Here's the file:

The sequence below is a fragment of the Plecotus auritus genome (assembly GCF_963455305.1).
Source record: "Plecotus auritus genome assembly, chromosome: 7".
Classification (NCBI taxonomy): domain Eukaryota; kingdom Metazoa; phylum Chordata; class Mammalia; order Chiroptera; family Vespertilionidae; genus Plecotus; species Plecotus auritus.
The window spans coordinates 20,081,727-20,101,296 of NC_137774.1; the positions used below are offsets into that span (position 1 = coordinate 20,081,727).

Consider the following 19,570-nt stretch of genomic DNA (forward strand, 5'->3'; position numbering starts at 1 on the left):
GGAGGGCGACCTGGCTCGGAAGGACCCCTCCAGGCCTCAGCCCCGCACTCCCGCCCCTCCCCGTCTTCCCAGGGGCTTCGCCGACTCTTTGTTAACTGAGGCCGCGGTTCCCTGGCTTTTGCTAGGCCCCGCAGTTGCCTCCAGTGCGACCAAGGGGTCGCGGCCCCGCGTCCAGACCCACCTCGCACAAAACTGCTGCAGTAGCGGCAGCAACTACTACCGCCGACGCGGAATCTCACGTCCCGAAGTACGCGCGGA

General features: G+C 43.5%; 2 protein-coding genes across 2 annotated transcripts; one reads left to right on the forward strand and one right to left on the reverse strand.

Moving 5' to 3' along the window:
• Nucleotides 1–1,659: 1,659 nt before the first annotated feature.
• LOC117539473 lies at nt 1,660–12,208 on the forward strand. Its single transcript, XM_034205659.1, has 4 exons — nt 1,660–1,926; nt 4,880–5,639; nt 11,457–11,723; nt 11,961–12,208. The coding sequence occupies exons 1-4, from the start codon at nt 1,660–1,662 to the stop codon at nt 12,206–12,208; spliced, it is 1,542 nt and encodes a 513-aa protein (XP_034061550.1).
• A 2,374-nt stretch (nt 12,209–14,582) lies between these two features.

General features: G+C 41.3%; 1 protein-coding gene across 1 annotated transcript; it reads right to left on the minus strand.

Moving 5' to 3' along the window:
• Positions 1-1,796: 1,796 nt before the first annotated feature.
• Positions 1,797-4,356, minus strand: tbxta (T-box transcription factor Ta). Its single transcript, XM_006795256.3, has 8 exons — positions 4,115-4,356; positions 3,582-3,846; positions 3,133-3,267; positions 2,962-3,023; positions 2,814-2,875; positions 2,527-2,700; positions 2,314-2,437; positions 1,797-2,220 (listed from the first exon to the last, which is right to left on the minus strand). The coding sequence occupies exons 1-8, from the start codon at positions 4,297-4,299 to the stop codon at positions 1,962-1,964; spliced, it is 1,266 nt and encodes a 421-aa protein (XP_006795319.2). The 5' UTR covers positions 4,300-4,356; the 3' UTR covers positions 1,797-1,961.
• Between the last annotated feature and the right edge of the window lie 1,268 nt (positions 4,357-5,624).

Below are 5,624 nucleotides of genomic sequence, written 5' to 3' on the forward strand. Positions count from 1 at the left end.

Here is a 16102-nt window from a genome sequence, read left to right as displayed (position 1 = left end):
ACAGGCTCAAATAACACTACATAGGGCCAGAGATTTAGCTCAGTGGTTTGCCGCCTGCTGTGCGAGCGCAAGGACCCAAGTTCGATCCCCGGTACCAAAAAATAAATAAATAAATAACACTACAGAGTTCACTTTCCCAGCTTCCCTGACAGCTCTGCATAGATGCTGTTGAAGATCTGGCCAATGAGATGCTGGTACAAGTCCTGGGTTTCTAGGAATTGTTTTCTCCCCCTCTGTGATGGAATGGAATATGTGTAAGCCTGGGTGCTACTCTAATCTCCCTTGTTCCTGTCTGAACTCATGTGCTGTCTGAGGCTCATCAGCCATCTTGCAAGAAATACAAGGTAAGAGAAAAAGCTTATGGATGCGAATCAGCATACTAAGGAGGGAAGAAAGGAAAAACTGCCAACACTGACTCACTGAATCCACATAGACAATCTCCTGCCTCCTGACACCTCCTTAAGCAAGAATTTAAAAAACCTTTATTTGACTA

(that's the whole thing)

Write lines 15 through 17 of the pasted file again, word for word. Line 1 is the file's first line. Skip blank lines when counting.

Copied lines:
• Positions 1,797-4,356, minus strand: tbxta (T-box transcription factor Ta). Its single transcript, XM_006795256.3, has 8 exons — positions 4,115-4,356; positions 3,582-3,846; positions 3,133-3,267; positions 2,962-3,023; positions 2,814-2,875; positions 2,527-2,700; positions 2,314-2,437; positions 1,797-2,220 (listed from the first exon to the last, which is right to left on the minus strand). The coding sequence occupies exons 1-8, from the start codon at positions 4,297-4,299 to the stop codon at positions 1,962-1,964; spliced, it is 1,266 nt and encodes a 421-aa protein (XP_006795319.2). The 5' UTR covers positions 4,300-4,356; the 3' UTR covers positions 1,797-1,961.
• Between the last annotated feature and the right edge of the window lie 1,268 nt (positions 4,357-5,624).

Below are 5,624 nucleotides of genomic sequence, written 5' to 3' on the forward strand. Positions count from 1 at the left end.